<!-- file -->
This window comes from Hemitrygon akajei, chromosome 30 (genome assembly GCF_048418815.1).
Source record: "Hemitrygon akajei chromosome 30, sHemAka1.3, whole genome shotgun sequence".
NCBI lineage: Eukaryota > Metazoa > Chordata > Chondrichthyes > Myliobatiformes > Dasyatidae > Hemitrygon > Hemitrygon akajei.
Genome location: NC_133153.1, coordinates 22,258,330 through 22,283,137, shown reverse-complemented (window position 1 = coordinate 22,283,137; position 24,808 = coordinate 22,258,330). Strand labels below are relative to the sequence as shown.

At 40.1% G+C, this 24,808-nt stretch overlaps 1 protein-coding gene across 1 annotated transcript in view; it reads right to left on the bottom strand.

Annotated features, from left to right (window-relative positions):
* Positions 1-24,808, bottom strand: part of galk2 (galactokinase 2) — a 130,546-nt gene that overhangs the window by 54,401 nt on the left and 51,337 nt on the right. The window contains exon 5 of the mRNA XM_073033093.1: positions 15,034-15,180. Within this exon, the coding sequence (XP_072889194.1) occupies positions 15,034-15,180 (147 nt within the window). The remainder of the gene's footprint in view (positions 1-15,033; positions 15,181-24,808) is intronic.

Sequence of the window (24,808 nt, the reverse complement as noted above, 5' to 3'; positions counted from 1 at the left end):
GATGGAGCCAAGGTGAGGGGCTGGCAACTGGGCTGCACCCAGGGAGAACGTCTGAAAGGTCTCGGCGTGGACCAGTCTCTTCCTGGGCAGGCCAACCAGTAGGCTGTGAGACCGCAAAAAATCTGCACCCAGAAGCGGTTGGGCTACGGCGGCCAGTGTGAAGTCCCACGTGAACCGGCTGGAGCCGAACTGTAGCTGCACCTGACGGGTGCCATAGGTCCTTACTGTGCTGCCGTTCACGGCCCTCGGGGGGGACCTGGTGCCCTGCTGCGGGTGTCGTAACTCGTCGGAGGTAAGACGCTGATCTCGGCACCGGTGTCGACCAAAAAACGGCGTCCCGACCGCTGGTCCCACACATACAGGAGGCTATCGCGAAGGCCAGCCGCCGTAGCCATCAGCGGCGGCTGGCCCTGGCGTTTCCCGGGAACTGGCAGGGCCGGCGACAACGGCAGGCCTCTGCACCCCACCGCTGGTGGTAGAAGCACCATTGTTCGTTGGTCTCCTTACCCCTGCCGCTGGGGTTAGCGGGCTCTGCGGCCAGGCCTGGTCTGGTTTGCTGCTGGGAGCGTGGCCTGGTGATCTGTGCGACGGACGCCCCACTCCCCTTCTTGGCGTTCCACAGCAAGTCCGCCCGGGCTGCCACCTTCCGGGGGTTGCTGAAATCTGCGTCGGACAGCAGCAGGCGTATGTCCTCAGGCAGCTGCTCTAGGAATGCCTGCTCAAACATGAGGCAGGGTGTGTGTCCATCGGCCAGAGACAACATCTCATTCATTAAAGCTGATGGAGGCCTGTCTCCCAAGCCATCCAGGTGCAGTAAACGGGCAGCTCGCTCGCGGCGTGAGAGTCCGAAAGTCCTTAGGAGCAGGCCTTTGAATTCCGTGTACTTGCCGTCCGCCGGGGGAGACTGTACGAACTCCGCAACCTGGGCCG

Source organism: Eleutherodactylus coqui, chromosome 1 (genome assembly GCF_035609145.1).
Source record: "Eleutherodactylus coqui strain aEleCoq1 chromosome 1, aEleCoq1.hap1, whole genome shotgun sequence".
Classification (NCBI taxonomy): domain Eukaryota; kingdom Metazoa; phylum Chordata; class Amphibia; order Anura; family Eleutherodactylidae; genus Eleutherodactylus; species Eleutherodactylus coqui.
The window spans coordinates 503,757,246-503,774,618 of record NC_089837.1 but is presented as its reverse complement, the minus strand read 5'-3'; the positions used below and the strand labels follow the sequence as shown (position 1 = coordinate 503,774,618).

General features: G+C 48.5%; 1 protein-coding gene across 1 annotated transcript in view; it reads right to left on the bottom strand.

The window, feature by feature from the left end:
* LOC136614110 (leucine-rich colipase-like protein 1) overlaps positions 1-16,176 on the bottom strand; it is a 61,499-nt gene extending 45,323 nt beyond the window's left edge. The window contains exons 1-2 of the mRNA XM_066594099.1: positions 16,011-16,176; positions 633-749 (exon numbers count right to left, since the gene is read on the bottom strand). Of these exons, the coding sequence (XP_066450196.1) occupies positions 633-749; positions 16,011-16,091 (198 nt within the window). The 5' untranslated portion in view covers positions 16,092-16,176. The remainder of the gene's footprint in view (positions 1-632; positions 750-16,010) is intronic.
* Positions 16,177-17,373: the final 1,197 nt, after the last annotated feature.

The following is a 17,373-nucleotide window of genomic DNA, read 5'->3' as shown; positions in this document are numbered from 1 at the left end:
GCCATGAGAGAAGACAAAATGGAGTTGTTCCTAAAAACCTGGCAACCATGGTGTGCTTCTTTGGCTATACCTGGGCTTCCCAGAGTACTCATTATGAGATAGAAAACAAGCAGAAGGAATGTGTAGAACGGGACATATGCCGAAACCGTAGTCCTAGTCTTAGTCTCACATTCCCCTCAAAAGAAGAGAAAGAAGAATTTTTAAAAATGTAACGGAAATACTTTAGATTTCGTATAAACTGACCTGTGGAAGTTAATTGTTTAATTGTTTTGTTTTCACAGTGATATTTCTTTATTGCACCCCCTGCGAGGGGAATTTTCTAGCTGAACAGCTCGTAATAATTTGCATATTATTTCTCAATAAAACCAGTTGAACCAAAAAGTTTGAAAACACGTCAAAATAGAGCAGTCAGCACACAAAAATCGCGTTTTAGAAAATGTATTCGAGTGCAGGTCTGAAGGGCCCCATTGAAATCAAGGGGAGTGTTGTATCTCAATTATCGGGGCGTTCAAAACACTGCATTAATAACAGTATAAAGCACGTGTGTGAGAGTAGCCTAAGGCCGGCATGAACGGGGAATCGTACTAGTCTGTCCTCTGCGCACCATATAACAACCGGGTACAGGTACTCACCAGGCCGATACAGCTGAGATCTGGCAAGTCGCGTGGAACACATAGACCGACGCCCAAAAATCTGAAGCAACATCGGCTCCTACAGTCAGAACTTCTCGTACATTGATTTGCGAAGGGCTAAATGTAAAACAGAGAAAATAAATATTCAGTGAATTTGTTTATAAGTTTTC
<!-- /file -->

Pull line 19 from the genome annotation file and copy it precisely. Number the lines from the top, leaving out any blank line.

GCCATGAGAGAAGACAAAATGGAGTTGTTCCTAAAAACCTGGCAACCATGGTGTGCTTCTTTGGCTATACCTGGGCTTCCCAGAGTACTCATTATGAGATAGAAAACAAGCAGAAGGAATGTGTAGAACGGGACATATGCCGAAACCGTAGTCCTAGTCTTAGTCTCACATTCCCCTCAAAAGAAGAGAAAGAAGAATTTTTAAAAATGTAACGGAAATACTTTAGATTTCGTATAAACTGACCTGTGGAAGTTAATTGTTTAATTGTTTTGTTTTCACAGTGATATTTCTTTATTGCACCCCCTGCGAGGGGAATTTTCTAGCTGAACAGCTCGTAATAATTTGCATATTATTTCTCAATAAAACCAGTTGAACCAAAAAGTTTGAAAACACGTCAAAATAGAGCAGTCAGCACACAAAAATCGCGTTTTAGAAAATGTATTCGAGTGCAGGTCTGAAGGGCCCCATTGAAATCAAGGGGAGTGTTGTATCTCAATTATCGGGGCGTTCAAAACACTGCATTAATAACAGTATAAAGCACGTGTGTGAGAGTAGCCTAAGGCCGGCATGAACGGGGAATCGTACTAGTCTGTCCTCTGCGCACCATATAACAACCGGGTACAGGTACTCACCAGGCCGATACAGCTGAGATCTGGCAAGTCGCGTGGAACACATAGACCGACGCCCAAAAATCTGAAGCAACATCGGCTCCTACAGTCAGAACTTCTCGTACATTGATTTGCGAAGGGCTAAATGTAAAACAGAGAAAATAAATATTCAGTGAATTTGTTTATAAGTTTTC